An excellent article. It says that familiarity is likely the strongest factor in perceived legibility and actual performance. It also concedes that the Sans Serif fonts can be more faithfully reproduced at low resolution than Serif fonts (where serifs are either lost, or become "visual noise"). But with continued improvement in mobile display resolution, that is become an increasingly smaller (sic) concern. Commented Dec 21, 2014 at 8:05

You asked which is "better" and the Evil Closet Monkey cited an excellent article on legibility.

But another interpretation of "better" concerns how the font will affect the reader's perception of the credibility of the information presented.

This article notes a study that found certain Serif fonts created a slight increase of confidence for the reader (1.5%).

That difference is so small, the various other factors on your page will no doubt have a more significant impact on your readers: layout, language tone, links and citations, other articles covered by the site, colour, images, the name of the author, and the past experience of each given reader.

So the conclusion is the same: choose any legible font that suits your site, and place greater attention on other concerns.

(If you know that a majority of your users come from a specific background, then you could make them more comfortable by selecting a font which they are already familiar with. But again, the effect will be fairly minor, and swamped by other aspects of the UI.)

  • I found this paper which doesn't draw any strong conclusions, but does discuss a number of different factors and different typefaces, and references many other research papers: Typeface features and legibility research - Charles Bigelow (2019) Commented Nov 12, 2020 at 3:38
  • Anecdotally, when I had a low resolution screen, I always switched from Microsoft's default Courier New to Lucida Typewriter, which appeared much clearer, and have stuck with it ever since. That font family was designed with legibility in mind, as noted in the paper above. Commented Nov 12, 2020 at 3:43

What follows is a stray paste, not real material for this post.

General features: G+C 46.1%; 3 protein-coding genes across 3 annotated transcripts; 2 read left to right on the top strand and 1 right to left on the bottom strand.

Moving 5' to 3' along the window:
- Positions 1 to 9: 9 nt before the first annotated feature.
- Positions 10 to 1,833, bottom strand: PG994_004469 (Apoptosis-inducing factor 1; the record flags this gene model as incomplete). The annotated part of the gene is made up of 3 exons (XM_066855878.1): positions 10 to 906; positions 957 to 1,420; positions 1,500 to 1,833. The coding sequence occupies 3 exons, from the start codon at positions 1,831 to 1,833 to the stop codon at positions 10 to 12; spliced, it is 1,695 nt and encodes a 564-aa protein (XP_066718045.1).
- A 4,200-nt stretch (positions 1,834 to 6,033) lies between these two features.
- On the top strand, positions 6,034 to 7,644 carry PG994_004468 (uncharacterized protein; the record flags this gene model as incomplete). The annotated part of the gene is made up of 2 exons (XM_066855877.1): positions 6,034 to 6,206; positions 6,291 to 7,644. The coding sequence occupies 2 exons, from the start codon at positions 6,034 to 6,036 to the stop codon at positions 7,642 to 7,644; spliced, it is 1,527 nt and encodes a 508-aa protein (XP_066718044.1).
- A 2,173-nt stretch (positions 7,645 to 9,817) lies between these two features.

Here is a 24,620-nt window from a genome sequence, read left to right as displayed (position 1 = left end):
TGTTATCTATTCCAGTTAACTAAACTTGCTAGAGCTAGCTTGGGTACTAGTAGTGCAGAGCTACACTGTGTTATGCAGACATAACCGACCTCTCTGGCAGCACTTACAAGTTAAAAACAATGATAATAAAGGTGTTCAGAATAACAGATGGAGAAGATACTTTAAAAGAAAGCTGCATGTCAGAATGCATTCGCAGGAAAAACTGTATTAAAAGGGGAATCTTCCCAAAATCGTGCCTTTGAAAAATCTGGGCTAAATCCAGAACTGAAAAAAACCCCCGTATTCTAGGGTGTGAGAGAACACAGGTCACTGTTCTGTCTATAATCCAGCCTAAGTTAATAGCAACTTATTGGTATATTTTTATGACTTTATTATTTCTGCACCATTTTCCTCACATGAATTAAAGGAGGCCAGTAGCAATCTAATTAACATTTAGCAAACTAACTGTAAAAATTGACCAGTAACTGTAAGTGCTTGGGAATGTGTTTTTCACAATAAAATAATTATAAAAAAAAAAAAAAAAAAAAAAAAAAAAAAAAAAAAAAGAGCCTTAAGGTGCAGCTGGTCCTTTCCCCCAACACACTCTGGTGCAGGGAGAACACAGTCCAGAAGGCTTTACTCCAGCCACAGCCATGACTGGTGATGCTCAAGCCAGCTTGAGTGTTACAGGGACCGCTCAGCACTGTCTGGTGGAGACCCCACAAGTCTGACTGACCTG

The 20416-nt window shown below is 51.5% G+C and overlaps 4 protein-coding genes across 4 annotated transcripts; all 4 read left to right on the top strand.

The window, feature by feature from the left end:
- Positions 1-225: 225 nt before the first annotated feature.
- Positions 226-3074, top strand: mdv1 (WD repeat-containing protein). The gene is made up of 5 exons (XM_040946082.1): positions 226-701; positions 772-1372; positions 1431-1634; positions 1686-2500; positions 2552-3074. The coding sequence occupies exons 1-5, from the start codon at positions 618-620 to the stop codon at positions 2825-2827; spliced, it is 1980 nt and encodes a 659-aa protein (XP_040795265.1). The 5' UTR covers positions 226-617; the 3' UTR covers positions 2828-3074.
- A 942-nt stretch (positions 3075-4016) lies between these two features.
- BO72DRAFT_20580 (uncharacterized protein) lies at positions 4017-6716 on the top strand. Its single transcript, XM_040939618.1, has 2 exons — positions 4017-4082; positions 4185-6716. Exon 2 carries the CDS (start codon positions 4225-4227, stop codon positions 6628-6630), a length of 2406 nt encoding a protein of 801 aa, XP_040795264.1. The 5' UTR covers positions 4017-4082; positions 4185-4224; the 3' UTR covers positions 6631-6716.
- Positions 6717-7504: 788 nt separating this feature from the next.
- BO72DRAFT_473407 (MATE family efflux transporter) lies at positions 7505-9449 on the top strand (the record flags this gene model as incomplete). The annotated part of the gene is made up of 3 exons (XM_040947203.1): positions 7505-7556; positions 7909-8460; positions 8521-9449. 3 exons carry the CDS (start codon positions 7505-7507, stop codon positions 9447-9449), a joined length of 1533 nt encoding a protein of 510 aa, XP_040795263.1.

• Found another overview of the literature. Again, no measurable difference on screen it in print. alexpoole.info/blog/… Commented Nov 13, 2020 at 7:35

The question is very general and sheds little light on a possible difference in readability between what are by far the most popular serif and sans serif font families, Times and Arial.

Counters (the "holes" in letters, e.g. in "o" and "p") and apertures (openings, such as in "c" and "t") are a significant factor, and they are much larger in Arial than in Times. This is partly because Arial is more rounded than Times (look at the letter "o" to verify), and partly because serifs reduce aperture size. The greater roundedness of Arial is one reason that for type of the same point size it will have far fewer characters per line than Times. (Have a look at this article.) So as point size decreases, we squint with Times before Arial. Of course you could then ask what is so special about point size and why don't we compare font sizes which have the same number of characters per line.

On the other hand, Times is considered more credible. In practice, this has a sizeable effect on readability. Encouraging readers to try harder than when they are reading a "Keep off the grass" notice to understand and reflect on what they are reading is often considered a good thing. Indeed some acts of reading are more enjoyable when more effort needs to be made, and thus texts in this category can become more readable for those who appreciate being encouraged to engage. If this consideration were left out, we might conclude that Comic Sans is a highly "readable" font, which in a sense it is but it hardly ranks high for credibility.

Your Answer

By clicking “Post Your Answer”, you agree to our terms of service and acknowledge you have read our privacy policy.

Not the answer you're looking for? Browse other questions tagged or ask your own question.